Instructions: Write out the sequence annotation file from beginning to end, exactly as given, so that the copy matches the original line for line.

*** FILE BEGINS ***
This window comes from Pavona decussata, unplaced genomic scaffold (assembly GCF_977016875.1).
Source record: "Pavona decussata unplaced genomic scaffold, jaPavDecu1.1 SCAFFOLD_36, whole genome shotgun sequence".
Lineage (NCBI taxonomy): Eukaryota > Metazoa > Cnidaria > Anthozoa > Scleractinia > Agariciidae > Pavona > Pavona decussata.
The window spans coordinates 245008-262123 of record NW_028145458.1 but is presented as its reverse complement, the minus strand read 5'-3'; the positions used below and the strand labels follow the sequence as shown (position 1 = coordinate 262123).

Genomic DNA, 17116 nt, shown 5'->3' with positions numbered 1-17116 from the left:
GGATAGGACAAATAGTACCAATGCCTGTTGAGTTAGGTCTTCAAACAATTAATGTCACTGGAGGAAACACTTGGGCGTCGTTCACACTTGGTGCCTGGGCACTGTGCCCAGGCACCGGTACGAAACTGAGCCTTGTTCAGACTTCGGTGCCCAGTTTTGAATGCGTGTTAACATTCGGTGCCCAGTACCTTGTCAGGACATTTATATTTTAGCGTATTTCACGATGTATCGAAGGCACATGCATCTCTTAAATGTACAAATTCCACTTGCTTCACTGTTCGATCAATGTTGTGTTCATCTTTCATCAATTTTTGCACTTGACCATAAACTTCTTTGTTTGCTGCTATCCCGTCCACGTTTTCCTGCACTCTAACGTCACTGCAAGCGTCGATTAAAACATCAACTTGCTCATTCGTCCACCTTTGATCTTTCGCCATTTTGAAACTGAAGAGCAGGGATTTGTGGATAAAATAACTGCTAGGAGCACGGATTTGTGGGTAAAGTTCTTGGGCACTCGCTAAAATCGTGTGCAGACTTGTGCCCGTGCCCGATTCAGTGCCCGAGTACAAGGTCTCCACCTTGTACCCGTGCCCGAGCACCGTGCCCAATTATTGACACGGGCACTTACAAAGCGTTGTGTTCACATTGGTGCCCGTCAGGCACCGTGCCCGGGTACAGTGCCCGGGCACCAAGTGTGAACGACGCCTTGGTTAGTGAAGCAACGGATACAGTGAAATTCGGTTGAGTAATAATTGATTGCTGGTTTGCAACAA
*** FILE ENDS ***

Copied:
This window comes from Pavona decussata, unplaced genomic scaffold (assembly GCF_977016875.1).
Source record: "Pavona decussata unplaced genomic scaffold, jaPavDecu1.1 SCAFFOLD_36, whole genome shotgun sequence".
Lineage (NCBI taxonomy): Eukaryota > Metazoa > Cnidaria > Anthozoa > Scleractinia > Agariciidae > Pavona > Pavona decussata.
The window spans coordinates 245008-262123 of record NW_028145458.1 but is presented as its reverse complement, the minus strand read 5'-3'; the positions used below and the strand labels follow the sequence as shown (position 1 = coordinate 262123).

Genomic DNA, 17116 nt, shown 5'->3' with positions numbered 1-17116 from the left:
GGATAGGACAAATAGTACCAATGCCTGTTGAGTTAGGTCTTCAAACAATTAATGTCACTGGAGGAAACACTTGGGCGTCGTTCACACTTGGTGCCTGGGCACTGTGCCCAGGCACCGGTACGAAACTGAGCCTTGTTCAGACTTCGGTGCCCAGTTTTGAATGCGTGTTAACATTCGGTGCCCAGTACCTTGTCAGGACATTTATATTTTAGCGTATTTCACGATGTATCGAAGGCACATGCATCTCTTAAATGTACAAATTCCACTTGCTTCACTGTTCGATCAATGTTGTGTTCATCTTTCATCAATTTTTGCACTTGACCATAAACTTCTTTGTTTGCTGCTATCCCGTCCACGTTTTCCTGCACTCTAACGTCACTGCAAGCGTCGATTAAAACATCAACTTGCTCATTCGTCCACCTTTGATCTTTCGCCATTTTGAAACTGAAGAGCAGGGATTTGTGGATAAAATAACTGCTAGGAGCACGGATTTGTGGGTAAAGTTCTTGGGCACTCGCTAAAATCGTGTGCAGACTTGTGCCCGTGCCCGATTCAGTGCCCGAGTACAAGGTCTCCACCTTGTACCCGTGCCCGAGCACCGTGCCCAATTATTGACACGGGCACTTACAAAGCGTTGTGTTCACATTGGTGCCCGTCAGGCACCGTGCCCGGGTACAGTGCCCGGGCACCAAGTGTGAACGACGCCTTGGTTAGTGAAGCAACGGATACAGTGAAATTCGGTTGAGTAATAATTGATTGCTGGTTTGCAACAA